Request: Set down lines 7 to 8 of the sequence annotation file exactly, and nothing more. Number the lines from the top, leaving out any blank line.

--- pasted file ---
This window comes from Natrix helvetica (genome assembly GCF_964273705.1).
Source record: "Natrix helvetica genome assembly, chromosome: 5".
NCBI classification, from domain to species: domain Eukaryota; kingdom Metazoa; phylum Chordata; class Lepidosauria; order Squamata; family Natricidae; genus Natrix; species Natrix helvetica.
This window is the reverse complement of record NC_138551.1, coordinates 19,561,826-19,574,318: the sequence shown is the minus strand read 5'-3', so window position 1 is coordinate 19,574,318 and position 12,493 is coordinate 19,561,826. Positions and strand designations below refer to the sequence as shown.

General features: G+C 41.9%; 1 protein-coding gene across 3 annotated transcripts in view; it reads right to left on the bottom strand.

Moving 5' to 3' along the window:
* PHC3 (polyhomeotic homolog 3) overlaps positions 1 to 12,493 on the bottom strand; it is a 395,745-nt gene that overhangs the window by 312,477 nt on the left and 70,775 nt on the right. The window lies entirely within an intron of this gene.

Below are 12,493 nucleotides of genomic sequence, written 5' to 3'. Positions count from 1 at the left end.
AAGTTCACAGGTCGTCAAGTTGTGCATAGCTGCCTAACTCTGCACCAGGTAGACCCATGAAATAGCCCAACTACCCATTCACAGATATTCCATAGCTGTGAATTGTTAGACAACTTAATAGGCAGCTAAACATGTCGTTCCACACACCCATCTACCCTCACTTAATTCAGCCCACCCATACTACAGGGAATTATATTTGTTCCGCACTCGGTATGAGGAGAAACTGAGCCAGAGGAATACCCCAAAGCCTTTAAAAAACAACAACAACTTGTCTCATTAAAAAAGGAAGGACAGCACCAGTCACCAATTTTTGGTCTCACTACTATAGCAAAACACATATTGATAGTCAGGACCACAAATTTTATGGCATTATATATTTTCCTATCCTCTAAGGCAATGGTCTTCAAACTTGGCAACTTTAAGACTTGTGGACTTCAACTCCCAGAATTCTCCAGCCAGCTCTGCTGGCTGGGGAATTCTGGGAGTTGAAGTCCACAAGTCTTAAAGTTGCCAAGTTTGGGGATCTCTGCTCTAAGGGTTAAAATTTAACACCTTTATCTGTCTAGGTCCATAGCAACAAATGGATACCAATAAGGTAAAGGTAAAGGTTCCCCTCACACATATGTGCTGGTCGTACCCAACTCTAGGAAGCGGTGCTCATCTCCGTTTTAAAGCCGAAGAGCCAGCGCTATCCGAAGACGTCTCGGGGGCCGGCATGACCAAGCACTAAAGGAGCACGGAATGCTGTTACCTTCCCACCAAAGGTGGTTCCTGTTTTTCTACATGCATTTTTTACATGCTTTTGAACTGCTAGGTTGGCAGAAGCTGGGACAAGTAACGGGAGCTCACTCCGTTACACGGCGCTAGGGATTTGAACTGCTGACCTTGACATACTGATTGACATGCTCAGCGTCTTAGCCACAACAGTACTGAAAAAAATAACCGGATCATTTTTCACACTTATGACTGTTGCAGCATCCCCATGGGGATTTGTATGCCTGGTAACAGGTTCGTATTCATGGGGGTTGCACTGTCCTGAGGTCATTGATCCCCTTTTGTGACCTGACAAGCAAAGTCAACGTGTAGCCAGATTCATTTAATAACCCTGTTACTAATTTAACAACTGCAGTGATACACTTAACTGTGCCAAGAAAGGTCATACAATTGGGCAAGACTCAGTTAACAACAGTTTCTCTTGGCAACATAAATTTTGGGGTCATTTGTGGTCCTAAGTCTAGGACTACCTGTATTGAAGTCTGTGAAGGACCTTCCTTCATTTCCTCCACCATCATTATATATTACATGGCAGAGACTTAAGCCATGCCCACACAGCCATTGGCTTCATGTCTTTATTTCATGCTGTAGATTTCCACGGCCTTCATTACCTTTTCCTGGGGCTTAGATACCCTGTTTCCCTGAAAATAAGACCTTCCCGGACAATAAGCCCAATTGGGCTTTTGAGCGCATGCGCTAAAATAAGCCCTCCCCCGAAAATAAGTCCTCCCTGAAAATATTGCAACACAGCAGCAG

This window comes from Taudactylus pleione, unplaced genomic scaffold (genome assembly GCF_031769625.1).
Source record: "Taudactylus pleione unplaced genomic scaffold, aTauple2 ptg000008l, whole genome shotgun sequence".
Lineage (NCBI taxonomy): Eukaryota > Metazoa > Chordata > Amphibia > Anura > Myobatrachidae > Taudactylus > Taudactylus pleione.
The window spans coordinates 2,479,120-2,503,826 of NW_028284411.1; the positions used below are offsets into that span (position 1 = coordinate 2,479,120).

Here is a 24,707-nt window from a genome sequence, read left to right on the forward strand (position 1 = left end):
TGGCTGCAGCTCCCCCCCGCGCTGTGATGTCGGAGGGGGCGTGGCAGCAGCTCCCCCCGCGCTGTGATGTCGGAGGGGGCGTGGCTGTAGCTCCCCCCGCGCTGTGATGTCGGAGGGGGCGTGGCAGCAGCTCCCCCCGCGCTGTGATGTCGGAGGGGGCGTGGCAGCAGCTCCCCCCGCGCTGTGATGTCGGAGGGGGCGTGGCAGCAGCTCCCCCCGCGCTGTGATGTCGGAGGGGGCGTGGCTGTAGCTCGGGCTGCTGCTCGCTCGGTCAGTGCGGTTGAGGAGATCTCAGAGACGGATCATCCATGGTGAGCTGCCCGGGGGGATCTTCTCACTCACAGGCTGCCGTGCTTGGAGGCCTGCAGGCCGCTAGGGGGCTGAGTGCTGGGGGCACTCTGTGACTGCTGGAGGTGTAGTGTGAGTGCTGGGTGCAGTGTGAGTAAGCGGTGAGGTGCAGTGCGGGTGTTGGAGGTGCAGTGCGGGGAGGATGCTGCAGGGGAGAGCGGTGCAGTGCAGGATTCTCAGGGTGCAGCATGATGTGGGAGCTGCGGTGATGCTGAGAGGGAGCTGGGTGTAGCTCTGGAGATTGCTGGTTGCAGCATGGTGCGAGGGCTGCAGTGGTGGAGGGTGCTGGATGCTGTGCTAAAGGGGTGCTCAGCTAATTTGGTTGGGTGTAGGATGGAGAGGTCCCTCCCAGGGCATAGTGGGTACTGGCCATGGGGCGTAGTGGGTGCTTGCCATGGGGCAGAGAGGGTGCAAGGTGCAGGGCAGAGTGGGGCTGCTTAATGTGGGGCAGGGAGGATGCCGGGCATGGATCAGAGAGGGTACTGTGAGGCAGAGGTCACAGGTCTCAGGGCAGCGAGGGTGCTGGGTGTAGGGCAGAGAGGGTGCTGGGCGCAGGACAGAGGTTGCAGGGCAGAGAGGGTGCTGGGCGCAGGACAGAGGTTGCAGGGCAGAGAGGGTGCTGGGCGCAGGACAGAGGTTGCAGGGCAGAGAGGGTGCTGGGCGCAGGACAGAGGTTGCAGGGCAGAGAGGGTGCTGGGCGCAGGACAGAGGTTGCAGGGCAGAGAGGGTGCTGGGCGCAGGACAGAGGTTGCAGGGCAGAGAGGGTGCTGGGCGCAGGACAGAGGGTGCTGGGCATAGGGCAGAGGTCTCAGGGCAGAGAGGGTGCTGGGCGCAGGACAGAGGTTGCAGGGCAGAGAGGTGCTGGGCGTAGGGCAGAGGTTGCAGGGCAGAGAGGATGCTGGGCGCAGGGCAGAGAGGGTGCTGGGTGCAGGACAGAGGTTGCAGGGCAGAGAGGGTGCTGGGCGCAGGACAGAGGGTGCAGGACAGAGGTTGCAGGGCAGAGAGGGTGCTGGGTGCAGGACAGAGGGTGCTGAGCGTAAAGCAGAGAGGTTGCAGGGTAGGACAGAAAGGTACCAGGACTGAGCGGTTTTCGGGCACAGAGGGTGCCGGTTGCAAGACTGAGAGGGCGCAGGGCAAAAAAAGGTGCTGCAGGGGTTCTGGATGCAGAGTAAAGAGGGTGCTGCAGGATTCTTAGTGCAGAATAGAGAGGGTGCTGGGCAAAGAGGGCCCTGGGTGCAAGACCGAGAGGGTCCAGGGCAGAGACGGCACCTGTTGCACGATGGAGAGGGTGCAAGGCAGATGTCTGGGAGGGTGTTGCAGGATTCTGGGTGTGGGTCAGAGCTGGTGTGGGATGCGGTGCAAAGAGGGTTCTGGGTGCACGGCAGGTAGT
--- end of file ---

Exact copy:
* PHC3 (polyhomeotic homolog 3) overlaps positions 1 to 12,493 on the bottom strand; it is a 395,745-nt gene that overhangs the window by 312,477 nt on the left and 70,775 nt on the right. The window lies entirely within an intron of this gene.

Below are 12,493 nucleotides of genomic sequence, written 5' to 3'. Positions count from 1 at the left end.